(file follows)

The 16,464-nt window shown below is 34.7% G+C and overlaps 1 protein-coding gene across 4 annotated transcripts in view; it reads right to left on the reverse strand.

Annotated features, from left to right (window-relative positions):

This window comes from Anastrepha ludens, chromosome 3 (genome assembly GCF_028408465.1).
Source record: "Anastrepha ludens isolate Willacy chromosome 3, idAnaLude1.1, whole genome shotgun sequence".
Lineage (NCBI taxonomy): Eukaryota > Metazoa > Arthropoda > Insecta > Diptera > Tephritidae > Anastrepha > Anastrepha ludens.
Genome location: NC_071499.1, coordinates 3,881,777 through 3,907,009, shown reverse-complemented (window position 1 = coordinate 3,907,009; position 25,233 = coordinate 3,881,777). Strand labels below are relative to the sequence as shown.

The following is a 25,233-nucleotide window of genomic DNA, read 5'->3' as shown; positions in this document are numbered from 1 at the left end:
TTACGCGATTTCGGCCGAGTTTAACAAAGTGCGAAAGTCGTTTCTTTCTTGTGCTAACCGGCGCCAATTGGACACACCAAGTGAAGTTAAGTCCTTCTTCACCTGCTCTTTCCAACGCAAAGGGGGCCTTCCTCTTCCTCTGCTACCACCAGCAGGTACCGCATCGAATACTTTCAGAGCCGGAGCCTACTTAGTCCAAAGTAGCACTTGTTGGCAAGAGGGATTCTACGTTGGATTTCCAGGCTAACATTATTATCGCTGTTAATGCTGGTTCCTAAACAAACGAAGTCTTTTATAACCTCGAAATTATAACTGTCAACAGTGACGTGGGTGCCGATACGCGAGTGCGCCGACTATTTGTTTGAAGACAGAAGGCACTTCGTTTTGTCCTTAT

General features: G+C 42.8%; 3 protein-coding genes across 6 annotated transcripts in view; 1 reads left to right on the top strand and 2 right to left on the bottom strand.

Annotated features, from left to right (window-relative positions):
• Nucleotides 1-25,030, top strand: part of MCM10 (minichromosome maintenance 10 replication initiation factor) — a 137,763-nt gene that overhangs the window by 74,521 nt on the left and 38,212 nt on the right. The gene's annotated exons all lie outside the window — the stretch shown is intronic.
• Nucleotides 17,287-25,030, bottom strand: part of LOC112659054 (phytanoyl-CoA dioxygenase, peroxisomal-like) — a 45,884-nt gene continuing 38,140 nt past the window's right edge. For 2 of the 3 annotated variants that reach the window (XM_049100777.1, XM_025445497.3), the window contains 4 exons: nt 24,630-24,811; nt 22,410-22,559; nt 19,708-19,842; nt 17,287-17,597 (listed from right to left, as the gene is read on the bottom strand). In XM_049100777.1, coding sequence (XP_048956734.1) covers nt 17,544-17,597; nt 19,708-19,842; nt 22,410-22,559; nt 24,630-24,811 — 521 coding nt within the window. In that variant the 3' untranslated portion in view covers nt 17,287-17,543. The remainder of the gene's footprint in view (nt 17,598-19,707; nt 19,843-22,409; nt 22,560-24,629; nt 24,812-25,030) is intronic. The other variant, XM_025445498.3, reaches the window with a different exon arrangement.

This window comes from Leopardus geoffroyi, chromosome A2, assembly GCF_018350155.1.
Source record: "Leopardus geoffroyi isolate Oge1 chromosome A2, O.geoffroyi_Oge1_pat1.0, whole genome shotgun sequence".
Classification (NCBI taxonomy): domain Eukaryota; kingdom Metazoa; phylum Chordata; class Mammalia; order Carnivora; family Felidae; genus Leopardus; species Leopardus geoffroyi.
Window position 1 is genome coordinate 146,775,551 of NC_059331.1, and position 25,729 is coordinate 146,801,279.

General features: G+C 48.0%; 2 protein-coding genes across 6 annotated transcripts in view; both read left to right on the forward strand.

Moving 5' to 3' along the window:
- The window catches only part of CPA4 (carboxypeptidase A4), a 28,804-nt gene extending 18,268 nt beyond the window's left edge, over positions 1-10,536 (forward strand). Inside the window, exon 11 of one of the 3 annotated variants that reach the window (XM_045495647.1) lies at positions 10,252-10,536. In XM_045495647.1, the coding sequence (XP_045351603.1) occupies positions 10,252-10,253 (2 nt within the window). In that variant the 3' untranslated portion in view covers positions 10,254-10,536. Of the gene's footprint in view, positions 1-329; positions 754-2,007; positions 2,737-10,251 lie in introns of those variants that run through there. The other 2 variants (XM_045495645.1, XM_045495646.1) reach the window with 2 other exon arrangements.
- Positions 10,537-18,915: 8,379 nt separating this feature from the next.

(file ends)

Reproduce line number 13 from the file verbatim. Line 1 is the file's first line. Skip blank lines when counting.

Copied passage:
This window comes from Leopardus geoffroyi, chromosome A2, assembly GCF_018350155.1.